• Create industry-wide blueprint in consultation with organizations, government bodies and local communities in operating regions
  • Develop regional targeted recruitment programmes and workshops in line with industry and government guidelines and linked to diversity plans
Targeted Training
  • Help industry to partner with leading countries in developing targeted training programmes
  • Incentivize organizations offering training in designated communities and regions
  • Review and adopt best practices from global industry leaders
  • Develop region-wise industry guidelines for training minority groups
  • Follow industry guidelines in training entry-level and mid-career minority employees
  • Develop region-wise programmes to prepare them for potential leadership roles
Diversity Networking Groups and Mentoring Programmes
  • Work with industry bodies on developing networking and mentoring programmes to retain mid-career talent from minority groups
  • Conduct cross-industry awareness and networking sessions
  • Identify regional challenges to retaining mid-career minority group employees
  • Set up a blue-print for initiating industry-wide diversity mentoring programmes and networking groups
  • Conduct industry-level periodic meets of minority employees
  • Initiate diversity networking groups within the organization
  • Offer targeted diversity mentoring programmes to retain diverse workforce in consultation with employees and industry bodies
Accountability Practices:

Diversity Plan
  • Mandate and work with industry bodies and organizations to:
    • Develop region-wise annual diversity plans with clear targets at all workforce levels
    • Ensure filing of annual reports tracking performance against set targets
  • Penalize non-compliance
  • Work with government bodies and mining firms to:
    • Outline regional challenges and unique factors impacting diversity plan formulation
    • Develop guidelines for setting annual diversity plans
    • Ensure compliance through industry norms
  • Conduct annual regional meets involving employees and local community stakeholders in operating regions to incorporate their suggestions into annual diversity plans
  • Ensure regional and global diversity plans are in sync
  • Formulate and track performance against set targets
Diversity Positions
  • Lobby with industry bodies for appointing diversity officers
  • Conduct awareness workshops on how diversity officers can streamline implementation of diversity plans
  • Appoint a Chief DEI personnel to co-ordinate DEI planning and implementation across the organization
  • Designate DEI officers in each region to develop regionally relevant DEI plans & track performance against DEI goals
Diversity Performance Evaluations
  • Create awareness sessions on the merits of linking diversity plans to diversity performance evaluations
  • Review and disseminate best practices from other extractive industries (e.g., oil and gas) on how organizations can link diversity plans to diversity performance evaluations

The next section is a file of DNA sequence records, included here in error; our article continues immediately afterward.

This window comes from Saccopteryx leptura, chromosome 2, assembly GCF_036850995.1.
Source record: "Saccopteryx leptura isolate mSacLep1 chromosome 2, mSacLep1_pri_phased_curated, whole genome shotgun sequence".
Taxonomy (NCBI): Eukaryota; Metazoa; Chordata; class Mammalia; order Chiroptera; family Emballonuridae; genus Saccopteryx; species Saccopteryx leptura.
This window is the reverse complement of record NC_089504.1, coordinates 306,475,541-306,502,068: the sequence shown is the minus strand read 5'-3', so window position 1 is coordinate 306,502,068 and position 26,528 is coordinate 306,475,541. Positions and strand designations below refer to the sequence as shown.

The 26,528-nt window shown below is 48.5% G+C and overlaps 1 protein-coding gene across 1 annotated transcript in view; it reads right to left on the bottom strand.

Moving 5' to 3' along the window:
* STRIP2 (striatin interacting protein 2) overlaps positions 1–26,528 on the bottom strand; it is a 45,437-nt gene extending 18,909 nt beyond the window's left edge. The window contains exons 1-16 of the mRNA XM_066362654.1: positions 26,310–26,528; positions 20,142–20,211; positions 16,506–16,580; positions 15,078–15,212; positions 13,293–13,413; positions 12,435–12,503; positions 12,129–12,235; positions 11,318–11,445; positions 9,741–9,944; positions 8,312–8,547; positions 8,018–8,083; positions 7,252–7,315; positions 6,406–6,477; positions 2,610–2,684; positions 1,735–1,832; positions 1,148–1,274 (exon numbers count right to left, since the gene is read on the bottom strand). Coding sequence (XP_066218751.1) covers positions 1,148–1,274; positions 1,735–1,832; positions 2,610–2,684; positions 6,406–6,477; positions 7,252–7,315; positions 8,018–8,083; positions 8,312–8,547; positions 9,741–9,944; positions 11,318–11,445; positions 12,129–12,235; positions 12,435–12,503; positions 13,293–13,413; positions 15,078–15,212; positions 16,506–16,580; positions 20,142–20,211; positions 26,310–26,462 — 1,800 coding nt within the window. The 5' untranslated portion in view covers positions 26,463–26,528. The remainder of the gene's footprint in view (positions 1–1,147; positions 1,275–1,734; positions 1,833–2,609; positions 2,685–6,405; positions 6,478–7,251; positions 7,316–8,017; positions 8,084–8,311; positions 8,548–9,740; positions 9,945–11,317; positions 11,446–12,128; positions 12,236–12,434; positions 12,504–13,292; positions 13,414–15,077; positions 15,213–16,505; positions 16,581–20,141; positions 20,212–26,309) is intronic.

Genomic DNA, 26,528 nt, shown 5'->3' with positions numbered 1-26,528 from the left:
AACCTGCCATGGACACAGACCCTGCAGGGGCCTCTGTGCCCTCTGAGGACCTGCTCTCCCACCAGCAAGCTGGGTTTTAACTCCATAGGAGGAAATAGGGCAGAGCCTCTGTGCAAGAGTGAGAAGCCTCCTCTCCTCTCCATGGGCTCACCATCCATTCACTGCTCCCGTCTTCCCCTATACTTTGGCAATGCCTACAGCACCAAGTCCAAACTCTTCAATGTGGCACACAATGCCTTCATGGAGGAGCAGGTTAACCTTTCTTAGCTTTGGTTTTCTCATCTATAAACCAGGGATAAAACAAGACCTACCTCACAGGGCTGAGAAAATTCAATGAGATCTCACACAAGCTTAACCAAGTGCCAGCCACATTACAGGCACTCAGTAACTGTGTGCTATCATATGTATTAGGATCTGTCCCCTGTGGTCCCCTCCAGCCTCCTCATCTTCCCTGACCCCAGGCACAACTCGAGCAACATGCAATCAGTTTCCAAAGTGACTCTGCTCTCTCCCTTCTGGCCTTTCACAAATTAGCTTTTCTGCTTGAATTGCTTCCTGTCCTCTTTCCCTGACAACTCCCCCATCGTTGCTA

• Incorporate regionally meaningful hiring, retention and promotion metrics on DEI as part of supervisor/manager performance evaluation for both short and long-term
  • Review the metrics on a regular basis and convey its relevance to employees
Dedicated Grievance Systems
  • Mandate and work with industry bodies and organizations to:
    • Set up dedicated grievance systems to address diversity issues (violence and harassment)
    • Conduct regular audits of reported incidents
  • Impose penalties for non-compliance
  • Develop industry-wide action plan to set up dedicated grievance systems in operating regions
  • Highlight regional challenges to government
  • Institute awards for best performing organizations
  • Set up region-wise dedicated grievance system with mechanisms to prevent harassment and violence
  • Train support staff for handling DEI issues separate from the regular ethics helpline
  • Set timelines and track resolution of reported incidents

Conclusion

Advancing key sustainability issues such as diversity and inclusion in IB demands collaboration between state, society and multinational enterprises (Ghauri, 2022). Notwithstanding the small sample size, our study highlights the impact of organizational field configurations on the translation of specific DEI initiatives into diversity performance. Governments, industry bodies and organizations need to focus on the pathways and inputs (Budde-Song, Bullough, Kalafatoglu, & Moore, 2019) required to deliver the desired output on DEI. Proactive collaboration in implementing non-discrimination, resource development and accountability initiatives is a critical step in this direction.


Acknowledgements

We are deeply grateful to the editor-in-chief Prof. William Newburry as well as the two anonymous reviewers for their invaluable suggestions that we believe has helped significantly improve this study.

About the authors

Visalakshy Sasikala (visalakshys14phd@iimk.ac.in) is a doctoral student in Strategic Management and Sustainability at the Indian Institute of Management Kozhikode, India. She has an MBA from IIM Lucknow and has worked as a Management Consultant for some of the leading metals and mining conglomerates in India. She has advised them on strategic aspects pertaining to sustainable business transformation and preparing vision documents as well as operational aspects involving business process re-engineering, sourcing and procurement.

Venkataraman S (venkat@iimk.ac.in) is faculty in Strategic Management and Sustainability at the Indian Institute of Management Kozhikode, India. He has an MBA and PhD from IIM Calcutta and was a Visiting Fulbright Scholar at Johnson Graduate School of Management, Cornell University, USA. He has extensive corporate experience of over two decades across Asia, Africa and the Americas in credit ratings and consulting. He was the founder CEO and Chief Rating Officer of the world’s first regional rating agency in the Caribbean.